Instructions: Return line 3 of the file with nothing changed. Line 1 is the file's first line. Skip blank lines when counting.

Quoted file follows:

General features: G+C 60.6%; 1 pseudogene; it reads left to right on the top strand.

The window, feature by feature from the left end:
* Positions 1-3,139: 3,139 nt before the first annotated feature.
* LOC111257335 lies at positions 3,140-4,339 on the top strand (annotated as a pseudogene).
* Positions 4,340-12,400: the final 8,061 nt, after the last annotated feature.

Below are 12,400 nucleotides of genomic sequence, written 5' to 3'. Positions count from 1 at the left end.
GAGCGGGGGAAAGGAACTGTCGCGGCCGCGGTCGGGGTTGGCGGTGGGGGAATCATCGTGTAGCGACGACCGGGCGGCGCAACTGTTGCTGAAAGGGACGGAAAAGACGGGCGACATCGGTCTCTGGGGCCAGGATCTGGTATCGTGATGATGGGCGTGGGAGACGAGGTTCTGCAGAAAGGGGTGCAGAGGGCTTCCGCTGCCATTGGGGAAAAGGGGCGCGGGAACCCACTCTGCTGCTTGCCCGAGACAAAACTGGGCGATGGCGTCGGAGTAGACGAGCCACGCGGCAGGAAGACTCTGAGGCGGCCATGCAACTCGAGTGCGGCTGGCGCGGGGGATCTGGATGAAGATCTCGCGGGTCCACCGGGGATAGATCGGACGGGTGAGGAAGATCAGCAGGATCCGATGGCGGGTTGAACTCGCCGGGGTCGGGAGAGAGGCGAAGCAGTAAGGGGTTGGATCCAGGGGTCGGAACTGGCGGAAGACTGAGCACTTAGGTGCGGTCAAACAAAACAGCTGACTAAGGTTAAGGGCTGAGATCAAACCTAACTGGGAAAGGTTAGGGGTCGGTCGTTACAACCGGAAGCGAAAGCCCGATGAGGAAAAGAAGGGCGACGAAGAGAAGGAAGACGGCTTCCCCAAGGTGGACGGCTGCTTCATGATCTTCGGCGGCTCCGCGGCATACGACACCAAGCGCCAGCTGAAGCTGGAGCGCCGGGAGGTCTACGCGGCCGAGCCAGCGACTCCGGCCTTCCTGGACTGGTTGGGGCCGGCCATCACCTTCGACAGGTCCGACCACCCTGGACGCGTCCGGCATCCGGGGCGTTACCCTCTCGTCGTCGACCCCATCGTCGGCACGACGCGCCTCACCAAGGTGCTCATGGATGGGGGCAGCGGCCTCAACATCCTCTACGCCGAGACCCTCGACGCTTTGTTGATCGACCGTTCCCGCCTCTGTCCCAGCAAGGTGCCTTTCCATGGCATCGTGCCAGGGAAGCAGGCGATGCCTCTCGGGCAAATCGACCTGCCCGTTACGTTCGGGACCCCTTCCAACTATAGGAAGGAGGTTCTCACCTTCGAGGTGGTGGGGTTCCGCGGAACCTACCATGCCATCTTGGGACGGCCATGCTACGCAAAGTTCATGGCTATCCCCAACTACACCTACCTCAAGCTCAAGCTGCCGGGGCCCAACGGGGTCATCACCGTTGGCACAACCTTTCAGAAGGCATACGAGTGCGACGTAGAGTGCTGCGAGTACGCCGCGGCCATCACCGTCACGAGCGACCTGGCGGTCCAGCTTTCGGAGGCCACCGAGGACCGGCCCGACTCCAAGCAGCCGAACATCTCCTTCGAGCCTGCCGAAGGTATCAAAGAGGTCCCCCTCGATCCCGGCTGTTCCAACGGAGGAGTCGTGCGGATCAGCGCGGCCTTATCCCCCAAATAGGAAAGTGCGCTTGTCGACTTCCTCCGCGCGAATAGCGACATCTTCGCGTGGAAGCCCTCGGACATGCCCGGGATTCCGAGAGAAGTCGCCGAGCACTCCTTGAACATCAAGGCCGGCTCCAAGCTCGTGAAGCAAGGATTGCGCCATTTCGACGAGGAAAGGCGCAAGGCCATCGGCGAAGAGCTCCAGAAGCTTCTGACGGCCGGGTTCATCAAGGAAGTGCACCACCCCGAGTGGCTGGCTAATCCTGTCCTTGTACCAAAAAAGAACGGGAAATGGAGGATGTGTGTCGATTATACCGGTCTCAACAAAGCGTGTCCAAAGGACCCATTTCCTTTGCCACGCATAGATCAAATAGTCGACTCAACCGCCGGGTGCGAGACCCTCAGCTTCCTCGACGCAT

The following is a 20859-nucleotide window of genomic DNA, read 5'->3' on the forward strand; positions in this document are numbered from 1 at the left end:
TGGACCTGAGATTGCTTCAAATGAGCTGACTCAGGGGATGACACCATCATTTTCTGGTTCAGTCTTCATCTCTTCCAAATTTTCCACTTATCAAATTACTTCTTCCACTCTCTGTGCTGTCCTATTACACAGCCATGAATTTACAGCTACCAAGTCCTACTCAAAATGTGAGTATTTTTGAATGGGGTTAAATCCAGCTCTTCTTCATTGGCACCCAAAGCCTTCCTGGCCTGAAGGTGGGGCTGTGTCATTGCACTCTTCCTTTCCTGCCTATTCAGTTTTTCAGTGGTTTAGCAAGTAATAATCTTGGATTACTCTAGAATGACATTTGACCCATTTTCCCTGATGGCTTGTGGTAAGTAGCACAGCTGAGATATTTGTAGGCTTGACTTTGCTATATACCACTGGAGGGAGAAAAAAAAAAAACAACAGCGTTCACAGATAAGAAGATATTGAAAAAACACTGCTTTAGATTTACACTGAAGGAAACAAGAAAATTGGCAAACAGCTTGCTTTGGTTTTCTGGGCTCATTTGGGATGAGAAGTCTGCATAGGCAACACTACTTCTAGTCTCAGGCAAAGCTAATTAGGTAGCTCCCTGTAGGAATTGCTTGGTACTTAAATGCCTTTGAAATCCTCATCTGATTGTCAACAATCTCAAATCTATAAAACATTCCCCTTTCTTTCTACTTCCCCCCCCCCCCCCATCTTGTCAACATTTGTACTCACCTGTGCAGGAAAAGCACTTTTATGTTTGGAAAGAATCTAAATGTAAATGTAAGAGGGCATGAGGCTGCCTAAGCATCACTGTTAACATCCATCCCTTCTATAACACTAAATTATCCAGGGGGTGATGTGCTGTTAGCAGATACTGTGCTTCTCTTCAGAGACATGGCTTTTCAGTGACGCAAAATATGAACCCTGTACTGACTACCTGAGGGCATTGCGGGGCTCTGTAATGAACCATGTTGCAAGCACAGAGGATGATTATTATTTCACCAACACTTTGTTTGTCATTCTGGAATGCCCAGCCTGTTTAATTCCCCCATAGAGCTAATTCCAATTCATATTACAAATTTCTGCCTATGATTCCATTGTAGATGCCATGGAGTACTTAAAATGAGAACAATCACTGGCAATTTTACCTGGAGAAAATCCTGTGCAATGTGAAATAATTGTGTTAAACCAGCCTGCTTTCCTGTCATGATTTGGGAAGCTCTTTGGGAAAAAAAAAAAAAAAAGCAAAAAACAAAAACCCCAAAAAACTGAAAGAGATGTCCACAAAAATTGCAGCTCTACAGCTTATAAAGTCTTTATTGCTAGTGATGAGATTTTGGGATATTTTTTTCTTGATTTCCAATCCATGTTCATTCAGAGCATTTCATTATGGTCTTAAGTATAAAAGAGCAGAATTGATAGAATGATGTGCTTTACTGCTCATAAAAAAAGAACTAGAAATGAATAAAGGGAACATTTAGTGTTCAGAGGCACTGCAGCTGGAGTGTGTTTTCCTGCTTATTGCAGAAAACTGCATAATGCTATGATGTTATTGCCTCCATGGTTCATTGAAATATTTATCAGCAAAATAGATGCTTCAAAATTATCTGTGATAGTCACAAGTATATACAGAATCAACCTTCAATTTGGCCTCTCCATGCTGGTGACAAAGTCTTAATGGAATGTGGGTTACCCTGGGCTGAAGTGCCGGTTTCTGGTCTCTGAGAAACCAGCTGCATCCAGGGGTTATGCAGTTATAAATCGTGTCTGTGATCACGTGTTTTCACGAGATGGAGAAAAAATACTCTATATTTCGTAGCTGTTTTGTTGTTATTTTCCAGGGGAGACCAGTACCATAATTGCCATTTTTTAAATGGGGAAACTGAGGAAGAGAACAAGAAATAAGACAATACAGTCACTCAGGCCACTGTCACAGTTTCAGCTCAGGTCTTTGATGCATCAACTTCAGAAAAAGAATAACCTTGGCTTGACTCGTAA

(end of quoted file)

* Positions 1-3,139: 3,139 nt before the first annotated feature.